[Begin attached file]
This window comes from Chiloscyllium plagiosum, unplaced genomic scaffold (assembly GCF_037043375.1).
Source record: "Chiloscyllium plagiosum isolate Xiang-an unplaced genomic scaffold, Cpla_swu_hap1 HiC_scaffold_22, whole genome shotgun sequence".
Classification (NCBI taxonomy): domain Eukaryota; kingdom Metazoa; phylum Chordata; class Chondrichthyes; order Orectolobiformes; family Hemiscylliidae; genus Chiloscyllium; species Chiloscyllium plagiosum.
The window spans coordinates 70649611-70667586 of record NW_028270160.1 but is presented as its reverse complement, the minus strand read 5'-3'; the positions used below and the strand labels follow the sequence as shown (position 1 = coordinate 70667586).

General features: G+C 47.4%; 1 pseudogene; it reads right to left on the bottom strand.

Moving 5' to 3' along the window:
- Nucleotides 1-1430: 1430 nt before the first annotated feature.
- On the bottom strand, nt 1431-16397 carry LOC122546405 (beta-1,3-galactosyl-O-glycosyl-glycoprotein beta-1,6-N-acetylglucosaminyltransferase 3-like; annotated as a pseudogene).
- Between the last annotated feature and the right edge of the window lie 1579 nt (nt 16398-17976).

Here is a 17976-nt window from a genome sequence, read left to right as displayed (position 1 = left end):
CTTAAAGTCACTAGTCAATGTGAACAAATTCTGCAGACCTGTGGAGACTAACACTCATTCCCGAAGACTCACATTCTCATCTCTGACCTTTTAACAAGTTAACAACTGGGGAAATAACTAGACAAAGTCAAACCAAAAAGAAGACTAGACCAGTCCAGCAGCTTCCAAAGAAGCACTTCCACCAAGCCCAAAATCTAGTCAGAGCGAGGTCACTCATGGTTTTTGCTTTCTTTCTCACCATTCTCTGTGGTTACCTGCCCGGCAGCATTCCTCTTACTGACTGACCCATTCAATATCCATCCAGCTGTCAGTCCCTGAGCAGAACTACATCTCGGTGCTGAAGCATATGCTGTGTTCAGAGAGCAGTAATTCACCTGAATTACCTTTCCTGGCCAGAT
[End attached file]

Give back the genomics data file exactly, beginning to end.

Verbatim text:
This window comes from Chiloscyllium plagiosum, unplaced genomic scaffold (assembly GCF_037043375.1).
Source record: "Chiloscyllium plagiosum isolate Xiang-an unplaced genomic scaffold, Cpla_swu_hap1 HiC_scaffold_22, whole genome shotgun sequence".
Classification (NCBI taxonomy): domain Eukaryota; kingdom Metazoa; phylum Chordata; class Chondrichthyes; order Orectolobiformes; family Hemiscylliidae; genus Chiloscyllium; species Chiloscyllium plagiosum.
The window spans coordinates 70649611-70667586 of record NW_028270160.1 but is presented as its reverse complement, the minus strand read 5'-3'; the positions used below and the strand labels follow the sequence as shown (position 1 = coordinate 70667586).

General features: G+C 47.4%; 1 pseudogene; it reads right to left on the bottom strand.

Moving 5' to 3' along the window:
- Nucleotides 1-1430: 1430 nt before the first annotated feature.
- On the bottom strand, nt 1431-16397 carry LOC122546405 (beta-1,3-galactosyl-O-glycosyl-glycoprotein beta-1,6-N-acetylglucosaminyltransferase 3-like; annotated as a pseudogene).
- Between the last annotated feature and the right edge of the window lie 1579 nt (nt 16398-17976).

Here is a 17976-nt window from a genome sequence, read left to right as displayed (position 1 = left end):
CTTAAAGTCACTAGTCAATGTGAACAAATTCTGCAGACCTGTGGAGACTAACACTCATTCCCGAAGACTCACATTCTCATCTCTGACCTTTTAACAAGTTAACAACTGGGGAAATAACTAGACAAAGTCAAACCAAAAAGAAGACTAGACCAGTCCAGCAGCTTCCAAAGAAGCACTTCCACCAAGCCCAAAATCTAGTCAGAGCGAGGTCACTCATGGTTTTTGCTTTCTTTCTCACCATTCTCTGTGGTTACCTGCCCGGCAGCATTCCTCTTACTGACTGACCCATTCAATATCCATCCAGCTGTCAGTCCCTGAGCAGAACTACATCTCGGTGCTGAAGCATATGCTGTGTTCAGAGAGCAGTAATTCACCTGAATTACCTTTCCTGGCCAGAT